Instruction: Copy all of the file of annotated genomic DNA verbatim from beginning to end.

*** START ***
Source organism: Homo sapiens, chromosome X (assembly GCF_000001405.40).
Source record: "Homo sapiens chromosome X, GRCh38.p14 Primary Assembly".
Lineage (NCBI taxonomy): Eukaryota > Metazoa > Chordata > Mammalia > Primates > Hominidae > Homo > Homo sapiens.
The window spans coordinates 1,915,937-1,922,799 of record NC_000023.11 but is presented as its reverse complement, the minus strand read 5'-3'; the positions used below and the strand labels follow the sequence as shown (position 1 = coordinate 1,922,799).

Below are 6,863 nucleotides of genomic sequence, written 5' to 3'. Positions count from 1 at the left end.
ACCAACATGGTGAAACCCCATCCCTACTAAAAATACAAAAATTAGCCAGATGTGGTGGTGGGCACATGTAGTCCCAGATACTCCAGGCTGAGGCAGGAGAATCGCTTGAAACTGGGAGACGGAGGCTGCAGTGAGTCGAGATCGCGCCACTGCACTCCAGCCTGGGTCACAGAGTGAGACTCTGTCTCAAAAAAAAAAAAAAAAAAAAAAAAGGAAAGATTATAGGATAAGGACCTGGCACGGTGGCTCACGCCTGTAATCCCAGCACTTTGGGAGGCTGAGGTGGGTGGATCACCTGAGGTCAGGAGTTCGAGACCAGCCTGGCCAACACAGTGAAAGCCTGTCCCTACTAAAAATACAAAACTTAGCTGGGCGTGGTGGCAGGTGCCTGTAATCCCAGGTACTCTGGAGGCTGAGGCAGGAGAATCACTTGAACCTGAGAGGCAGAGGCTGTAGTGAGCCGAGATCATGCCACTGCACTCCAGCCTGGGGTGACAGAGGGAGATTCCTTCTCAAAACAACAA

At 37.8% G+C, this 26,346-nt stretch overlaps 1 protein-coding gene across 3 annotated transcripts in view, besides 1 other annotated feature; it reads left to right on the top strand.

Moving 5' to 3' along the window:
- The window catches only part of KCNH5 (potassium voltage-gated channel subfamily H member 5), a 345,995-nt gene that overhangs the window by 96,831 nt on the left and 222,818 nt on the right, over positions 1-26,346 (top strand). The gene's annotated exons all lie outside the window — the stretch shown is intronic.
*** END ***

Source organism: Homo sapiens, chromosome X (assembly GCF_000001405.40).
Source record: "Homo sapiens chromosome X, GRCh38.p14 Primary Assembly".
Lineage (NCBI taxonomy): Eukaryota > Metazoa > Chordata > Mammalia > Primates > Hominidae > Homo > Homo sapiens.
The window spans coordinates 1,915,937-1,922,799 of record NC_000023.11 but is presented as its reverse complement, the minus strand read 5'-3'; the positions used below and the strand labels follow the sequence as shown (position 1 = coordinate 1,922,799).

Below are 6,863 nucleotides of genomic sequence, written 5' to 3'. Positions count from 1 at the left end.
ACCAACATGGTGAAACCCCATCCCTACTAAAAATACAAAAATTAGCCAGATGTGGTGGTGGGCACATGTAGTCCCAGATACTCCAGGCTGAGGCAGGAGAATCGCTTGAAACTGGGAGACGGAGGCTGCAGTGAGTCGAGATCGCGCCACTGCACTCCAGCCTGGGTCACAGAGTGAGACTCTGTCTCAAAAAAAAAAAAAAAAAAAAAAAAGGAAAGATTATAGGATAAGGACCTGGCACGGTGGCTCACGCCTGTAATCCCAGCACTTTGGGAGGCTGAGGTGGGTGGATCACCTGAGGTCAGGAGTTCGAGACCAGCCTGGCCAACACAGTGAAAGCCTGTCCCTACTAAAAATACAAAACTTAGCTGGGCGTGGTGGCAGGTGCCTGTAATCCCAGGTACTCTGGAGGCTGAGGCAGGAGAATCACTTGAACCTGAGAGGCAGAGGCTGTAGTGAGCCGAGATCATGCCACTGCACTCCAGCCTGGGGTGACAGAGGGAGATTCCTTCTCAAAACAACAA

At 37.8% G+C, this 26,346-nt stretch overlaps 1 protein-coding gene across 3 annotated transcripts in view, besides 1 other annotated feature; it reads left to right on the top strand.

Moving 5' to 3' along the window:
- The window catches only part of KCNH5 (potassium voltage-gated channel subfamily H member 5), a 345,995-nt gene that overhangs the window by 96,831 nt on the left and 222,818 nt on the right, over positions 1-26,346 (top strand). The gene's annotated exons all lie outside the window — the stretch shown is intronic.